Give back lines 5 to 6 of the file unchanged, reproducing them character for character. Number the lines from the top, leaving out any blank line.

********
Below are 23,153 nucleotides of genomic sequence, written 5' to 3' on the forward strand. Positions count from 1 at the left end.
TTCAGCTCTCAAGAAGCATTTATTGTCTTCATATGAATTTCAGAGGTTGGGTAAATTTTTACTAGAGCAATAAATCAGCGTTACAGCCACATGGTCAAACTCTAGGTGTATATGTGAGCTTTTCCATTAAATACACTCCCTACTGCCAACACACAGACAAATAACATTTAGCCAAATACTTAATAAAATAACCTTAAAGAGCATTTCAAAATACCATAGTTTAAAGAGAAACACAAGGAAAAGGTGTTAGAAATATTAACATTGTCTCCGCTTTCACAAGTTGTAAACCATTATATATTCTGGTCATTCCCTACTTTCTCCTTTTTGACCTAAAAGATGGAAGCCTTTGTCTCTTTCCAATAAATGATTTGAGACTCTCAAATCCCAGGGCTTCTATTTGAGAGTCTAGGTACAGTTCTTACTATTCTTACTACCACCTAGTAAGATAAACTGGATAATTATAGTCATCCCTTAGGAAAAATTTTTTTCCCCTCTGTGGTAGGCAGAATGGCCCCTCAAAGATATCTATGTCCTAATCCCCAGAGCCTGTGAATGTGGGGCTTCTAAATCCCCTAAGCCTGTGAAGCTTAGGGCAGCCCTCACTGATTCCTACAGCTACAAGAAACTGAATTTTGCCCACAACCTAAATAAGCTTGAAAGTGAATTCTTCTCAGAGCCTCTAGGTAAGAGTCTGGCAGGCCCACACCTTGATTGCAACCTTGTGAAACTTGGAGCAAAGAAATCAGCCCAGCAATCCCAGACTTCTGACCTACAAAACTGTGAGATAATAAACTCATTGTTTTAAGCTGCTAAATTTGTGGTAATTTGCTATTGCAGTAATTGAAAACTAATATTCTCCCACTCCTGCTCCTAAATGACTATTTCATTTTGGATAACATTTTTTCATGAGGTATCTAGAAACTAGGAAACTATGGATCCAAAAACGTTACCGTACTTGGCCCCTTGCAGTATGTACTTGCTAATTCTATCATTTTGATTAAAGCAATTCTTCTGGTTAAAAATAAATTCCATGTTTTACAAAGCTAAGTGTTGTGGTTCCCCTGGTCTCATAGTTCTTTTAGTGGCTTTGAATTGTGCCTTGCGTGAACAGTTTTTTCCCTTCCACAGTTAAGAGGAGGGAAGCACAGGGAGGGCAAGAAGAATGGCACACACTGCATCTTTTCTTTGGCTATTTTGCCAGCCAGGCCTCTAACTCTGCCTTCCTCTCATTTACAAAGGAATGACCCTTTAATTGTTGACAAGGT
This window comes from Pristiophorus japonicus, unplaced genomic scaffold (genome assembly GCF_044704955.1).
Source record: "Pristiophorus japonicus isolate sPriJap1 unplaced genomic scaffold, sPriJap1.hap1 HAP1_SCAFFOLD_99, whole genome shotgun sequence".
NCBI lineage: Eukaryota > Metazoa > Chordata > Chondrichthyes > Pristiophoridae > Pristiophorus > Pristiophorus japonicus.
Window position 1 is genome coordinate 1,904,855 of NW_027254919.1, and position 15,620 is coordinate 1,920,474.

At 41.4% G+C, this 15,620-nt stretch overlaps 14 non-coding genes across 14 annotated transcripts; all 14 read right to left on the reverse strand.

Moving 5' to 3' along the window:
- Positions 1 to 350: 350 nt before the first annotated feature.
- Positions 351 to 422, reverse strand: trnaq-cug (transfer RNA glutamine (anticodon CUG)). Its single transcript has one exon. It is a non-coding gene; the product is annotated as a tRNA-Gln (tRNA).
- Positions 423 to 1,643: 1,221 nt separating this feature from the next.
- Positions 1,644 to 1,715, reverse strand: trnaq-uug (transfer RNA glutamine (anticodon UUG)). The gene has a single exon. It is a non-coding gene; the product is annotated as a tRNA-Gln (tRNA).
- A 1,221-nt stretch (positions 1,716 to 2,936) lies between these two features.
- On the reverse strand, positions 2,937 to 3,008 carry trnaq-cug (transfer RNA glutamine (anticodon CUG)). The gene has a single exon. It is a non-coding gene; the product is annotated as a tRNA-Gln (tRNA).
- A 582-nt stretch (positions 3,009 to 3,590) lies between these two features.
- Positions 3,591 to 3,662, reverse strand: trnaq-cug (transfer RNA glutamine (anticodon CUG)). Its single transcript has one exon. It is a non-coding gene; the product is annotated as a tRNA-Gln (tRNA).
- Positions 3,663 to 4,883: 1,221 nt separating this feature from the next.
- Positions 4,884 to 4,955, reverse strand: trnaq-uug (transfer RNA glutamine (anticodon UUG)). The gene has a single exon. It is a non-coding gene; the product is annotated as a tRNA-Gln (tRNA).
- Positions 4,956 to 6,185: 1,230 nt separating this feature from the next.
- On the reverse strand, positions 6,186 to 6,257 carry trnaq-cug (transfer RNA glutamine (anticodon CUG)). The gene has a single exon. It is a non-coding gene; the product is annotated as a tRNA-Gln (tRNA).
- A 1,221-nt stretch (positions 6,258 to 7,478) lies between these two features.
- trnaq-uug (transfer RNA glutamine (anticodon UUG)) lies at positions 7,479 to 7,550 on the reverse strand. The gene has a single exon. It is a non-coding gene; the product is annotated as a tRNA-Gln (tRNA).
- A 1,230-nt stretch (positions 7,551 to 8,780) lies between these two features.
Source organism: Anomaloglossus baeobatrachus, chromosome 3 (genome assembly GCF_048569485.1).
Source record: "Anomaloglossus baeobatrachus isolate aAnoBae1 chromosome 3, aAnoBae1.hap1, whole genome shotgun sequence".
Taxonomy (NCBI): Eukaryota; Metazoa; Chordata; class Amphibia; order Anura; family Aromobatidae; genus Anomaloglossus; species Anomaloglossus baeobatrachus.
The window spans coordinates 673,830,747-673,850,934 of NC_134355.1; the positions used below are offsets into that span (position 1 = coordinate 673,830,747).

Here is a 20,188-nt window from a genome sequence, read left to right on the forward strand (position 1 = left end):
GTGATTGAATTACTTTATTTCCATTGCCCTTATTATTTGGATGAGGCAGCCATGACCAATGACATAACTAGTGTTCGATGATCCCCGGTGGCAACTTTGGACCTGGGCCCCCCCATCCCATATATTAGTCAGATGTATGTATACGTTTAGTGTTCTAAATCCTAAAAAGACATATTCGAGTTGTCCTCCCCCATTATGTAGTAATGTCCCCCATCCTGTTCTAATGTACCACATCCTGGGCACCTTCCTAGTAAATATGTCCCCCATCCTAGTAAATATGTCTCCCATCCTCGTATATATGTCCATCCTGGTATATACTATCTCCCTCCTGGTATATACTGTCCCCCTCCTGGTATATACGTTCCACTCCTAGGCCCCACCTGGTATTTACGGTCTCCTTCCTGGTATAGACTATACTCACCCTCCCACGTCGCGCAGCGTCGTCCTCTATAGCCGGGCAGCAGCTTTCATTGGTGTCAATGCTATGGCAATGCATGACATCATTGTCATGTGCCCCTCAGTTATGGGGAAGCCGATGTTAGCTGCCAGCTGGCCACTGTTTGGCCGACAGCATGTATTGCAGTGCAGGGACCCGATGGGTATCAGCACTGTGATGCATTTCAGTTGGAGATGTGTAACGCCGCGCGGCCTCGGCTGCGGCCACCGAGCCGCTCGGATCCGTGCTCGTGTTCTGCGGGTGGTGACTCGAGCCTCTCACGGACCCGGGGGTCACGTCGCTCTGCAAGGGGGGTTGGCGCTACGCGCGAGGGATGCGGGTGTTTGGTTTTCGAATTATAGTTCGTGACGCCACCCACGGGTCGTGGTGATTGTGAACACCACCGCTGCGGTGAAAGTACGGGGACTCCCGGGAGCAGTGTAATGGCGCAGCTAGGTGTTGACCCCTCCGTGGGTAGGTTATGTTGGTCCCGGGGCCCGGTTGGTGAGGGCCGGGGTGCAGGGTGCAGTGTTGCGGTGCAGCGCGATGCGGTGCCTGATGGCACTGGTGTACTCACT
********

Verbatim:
NCBI lineage: Eukaryota > Metazoa > Chordata > Chondrichthyes > Pristiophoridae > Pristiophorus > Pristiophorus japonicus.
Window position 1 is genome coordinate 1,904,855 of NW_027254919.1, and position 15,620 is coordinate 1,920,474.